Poland's powerful Roman Catholic Church on Thursday rejected a first-ever request for damages by a victim of a convicted paedophile priest, opening the door to legal action, judicial officials said.
A demand for 47,500 euros ($63,500) in damages was made by a 25-year-old male plaintiff, identified only Marcin K., who was molested as a child.
A Catholic priest was last year sentenced to two years behind bars in the case, but his diocese refused to be held financially liable.
"The parties did not arrive at an agreement. The door is now open for a civil lawsuit," Slawomir Przykucki, a court spokesman in Koszalin, northern Poland, told AFP after the mediation hearing at the court failed.
"The Church does not feel it bears responsibility in this case. Priests operate independently in their parishes. The parish, diocese and the Church as a whole are not legally liable," Krzysztof Wyrwa, a lawyer representing Church authorities in Koszalin told Poland's public TVP Info news channel.
But human rights lawyers disagreed with the reasoning.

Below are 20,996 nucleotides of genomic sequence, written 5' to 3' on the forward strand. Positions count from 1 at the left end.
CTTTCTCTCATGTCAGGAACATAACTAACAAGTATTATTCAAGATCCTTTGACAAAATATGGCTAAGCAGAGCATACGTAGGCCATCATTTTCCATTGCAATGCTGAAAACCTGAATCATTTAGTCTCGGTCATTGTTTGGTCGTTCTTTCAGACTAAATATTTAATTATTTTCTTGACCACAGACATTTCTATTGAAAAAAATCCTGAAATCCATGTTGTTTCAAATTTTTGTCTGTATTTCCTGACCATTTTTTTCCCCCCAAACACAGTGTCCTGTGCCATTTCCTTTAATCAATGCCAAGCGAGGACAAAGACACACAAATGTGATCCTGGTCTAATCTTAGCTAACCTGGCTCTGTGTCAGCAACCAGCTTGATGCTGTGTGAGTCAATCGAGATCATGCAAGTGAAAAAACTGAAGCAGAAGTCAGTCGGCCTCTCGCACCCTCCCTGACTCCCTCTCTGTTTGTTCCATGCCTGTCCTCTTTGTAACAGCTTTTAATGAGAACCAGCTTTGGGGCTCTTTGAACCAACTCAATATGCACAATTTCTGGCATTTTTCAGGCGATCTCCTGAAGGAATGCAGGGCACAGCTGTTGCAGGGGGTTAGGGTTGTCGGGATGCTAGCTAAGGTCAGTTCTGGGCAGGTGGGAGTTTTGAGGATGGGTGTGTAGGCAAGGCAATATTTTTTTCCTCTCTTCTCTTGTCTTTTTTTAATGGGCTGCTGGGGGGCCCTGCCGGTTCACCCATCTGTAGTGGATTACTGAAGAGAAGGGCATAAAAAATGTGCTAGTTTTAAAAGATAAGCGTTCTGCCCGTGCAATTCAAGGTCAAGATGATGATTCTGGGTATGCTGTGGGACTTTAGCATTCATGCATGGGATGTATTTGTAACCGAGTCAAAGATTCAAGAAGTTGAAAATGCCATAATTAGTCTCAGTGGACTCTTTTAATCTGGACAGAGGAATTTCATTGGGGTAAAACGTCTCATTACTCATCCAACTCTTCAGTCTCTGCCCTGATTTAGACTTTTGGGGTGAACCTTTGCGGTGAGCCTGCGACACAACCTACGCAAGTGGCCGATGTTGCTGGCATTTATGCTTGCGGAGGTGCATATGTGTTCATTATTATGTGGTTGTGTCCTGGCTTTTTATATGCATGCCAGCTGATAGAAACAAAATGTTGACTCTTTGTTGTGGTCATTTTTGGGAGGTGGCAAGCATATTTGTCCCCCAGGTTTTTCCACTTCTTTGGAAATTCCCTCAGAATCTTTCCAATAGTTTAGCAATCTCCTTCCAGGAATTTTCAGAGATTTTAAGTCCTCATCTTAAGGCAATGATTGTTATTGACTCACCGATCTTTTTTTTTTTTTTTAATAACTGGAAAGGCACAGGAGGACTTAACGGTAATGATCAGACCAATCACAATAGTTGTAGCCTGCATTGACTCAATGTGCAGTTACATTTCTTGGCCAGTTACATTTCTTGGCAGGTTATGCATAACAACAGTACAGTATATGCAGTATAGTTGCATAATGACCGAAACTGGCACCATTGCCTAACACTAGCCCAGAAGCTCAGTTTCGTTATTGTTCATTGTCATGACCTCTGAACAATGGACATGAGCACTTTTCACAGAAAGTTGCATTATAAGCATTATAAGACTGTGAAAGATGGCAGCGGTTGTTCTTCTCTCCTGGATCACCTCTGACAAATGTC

"It's not possible for the Church hierarchy, whose parishes and diocese are legal entities, to escape responsibility for the behaviour of a person who is part of this hierarchy," said Artur Pietryka, a lawyer with the Helsinki Foundation for Human Rights.
The case comes amid mounting allegations of paedophilia involving priests in Poland, one of Europe's most devoutly Catholic countries.
In an unprecedented move, Polish Church leaders apologised last week over alleged paedophile priests, as prosecutors on both sides of the Atlantic began probes against two high-profile suspects.
Justice authorities are looking for Archbishop Jozef Wesolowski, a 65-year-old Pole who served as a papal envoy in the Dominican Republic's Santo Domingo for around five years during which he is alleged to have had sex with teenage boys.
Authorities on the Caribbean island nation are also seeking Wojciech Gil, a 36-year-old priest suspected of raping several young boys while serving there.
Despite the apology, Church leaders in Poland said they would not be offering victims any material compensation.